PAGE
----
It wasn’t worth fighting Verstappen - Hamilton

Max Verstappen (NED) Red Bull Racing RB13 and Lewis Hamilton (GBR) Mercedes-Benz F1 W08 Hybrid

Lewis Hamilton has admitted that he deliberately ‘didn’t make it too hard’ for Max Verstappen to overtake him in Sunday’s Malaysian Grand Prix, as he knew his Mercedes did not have the pace to match the Red Bull.

(L to R): Lewis Hamilton (GBR) Mercedes AMG F1, race winner Max Verstappen (NED) Red Bull Racing

"He’s got nothing to lose, whereas I’ve got everything to lose" - Lewis Hamilton

Mercedes had struggled all weekend to make their car work at Sepang, and despite starting and leading away from pole position, Hamilton was passed by Verstappen on lap 4 and eventually finished in second place, 13 seconds behind the Dutchman.

“We knew going into the race that we didn’t have the quickest car,” said Hamilton. “Our deltas… Ferrari were eight-tenths faster than us, and the Red Bulls also five or six-tenths quicker, so there wasn’t really much I could do there.

“I had to really make a decision when Max was closing me down, to not fight him and risk him crashing into me, because he’s going to give it everything – he’s got nothing to lose, whereas I’ve got everything to lose. So I didn’t make it very hard for him.”

Of more concern to championship leader Hamilton was title rival Sebastian Vettel, who fought back to fourth after starting from the back of the grid. It means the Ferrari star now trails by 34 points in the standings, the deficit up from 28 points prior to Malaysia.

“I think it’s okay,” added Hamilton, who had obviously hoped to pull away by more than six points. “I mean, considering he started last it’s not really that great to be honest. We should have won today, but we just didn’t have the pace.”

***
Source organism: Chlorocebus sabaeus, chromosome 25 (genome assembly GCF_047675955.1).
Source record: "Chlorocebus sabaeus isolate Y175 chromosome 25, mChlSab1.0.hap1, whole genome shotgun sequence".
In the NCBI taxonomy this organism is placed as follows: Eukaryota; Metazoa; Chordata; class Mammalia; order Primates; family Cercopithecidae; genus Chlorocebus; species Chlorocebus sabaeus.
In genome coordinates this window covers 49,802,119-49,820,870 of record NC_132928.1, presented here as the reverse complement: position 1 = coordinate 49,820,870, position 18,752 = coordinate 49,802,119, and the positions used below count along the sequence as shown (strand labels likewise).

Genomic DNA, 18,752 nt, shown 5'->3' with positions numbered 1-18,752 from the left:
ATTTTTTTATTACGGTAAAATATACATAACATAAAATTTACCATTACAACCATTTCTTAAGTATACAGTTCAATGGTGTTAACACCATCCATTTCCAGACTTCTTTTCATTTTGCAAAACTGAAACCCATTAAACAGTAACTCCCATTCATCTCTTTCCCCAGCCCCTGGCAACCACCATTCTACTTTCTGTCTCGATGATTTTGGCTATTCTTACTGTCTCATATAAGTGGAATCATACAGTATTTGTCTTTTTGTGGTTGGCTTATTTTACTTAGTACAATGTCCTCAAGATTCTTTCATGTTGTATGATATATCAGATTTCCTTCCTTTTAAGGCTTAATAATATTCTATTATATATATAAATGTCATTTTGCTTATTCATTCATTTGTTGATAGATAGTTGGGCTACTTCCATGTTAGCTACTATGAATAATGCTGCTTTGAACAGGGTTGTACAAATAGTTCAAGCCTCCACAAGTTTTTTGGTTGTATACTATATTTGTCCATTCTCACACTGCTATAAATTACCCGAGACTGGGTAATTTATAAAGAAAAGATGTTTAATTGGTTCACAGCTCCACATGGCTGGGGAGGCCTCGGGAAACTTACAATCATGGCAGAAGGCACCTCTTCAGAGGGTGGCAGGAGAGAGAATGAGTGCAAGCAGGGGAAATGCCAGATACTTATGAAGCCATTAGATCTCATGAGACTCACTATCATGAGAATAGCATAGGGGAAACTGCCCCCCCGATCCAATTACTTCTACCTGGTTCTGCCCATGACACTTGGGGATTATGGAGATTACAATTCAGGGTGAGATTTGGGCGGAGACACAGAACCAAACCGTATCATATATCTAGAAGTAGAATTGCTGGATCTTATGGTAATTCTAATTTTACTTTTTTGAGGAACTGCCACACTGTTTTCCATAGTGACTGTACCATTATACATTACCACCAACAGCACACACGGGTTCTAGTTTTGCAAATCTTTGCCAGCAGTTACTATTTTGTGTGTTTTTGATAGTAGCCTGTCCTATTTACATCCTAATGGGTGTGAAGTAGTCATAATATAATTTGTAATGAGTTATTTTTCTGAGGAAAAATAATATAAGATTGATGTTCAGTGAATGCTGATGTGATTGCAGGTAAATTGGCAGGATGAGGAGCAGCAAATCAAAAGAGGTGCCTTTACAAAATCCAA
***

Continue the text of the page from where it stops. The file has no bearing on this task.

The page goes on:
With five rounds remaining, Hamilton’s worry is clearly that despite his healthy championship lead, there might be little Mercedes can do to ensure he has race-winning machinery at his disposal.

“There’s nothing we can do about the car – it’s the way the car is,” he said. “People have been saying all year long that we’ve got the best car, and it’s a fact that at some races our car has worked out to be better. But I think globally that we don’t have the best car and we’ve done an exceptional job with what we have.

“There are some real big problems with our current release. I can’t explain to you what they are, but we really need to make sure we rectify them for next year’s car if we are going to have any chance of fighting both of these teams [Red Bull and Ferrari] next year when they step up their game.

“This year I think we can just stay there or thereabouts. I don’t know which one of these next races is going to be good for us, and which races are not, but we’ll do everything we can to try and stay ahead.”

Despite their Malaysia woes, Hamilton's result combined with team mate Valtteri Bottas's fifth place means Mercedes now lead Ferrari by 118 points in the constructors' standings, on 503 to 385.



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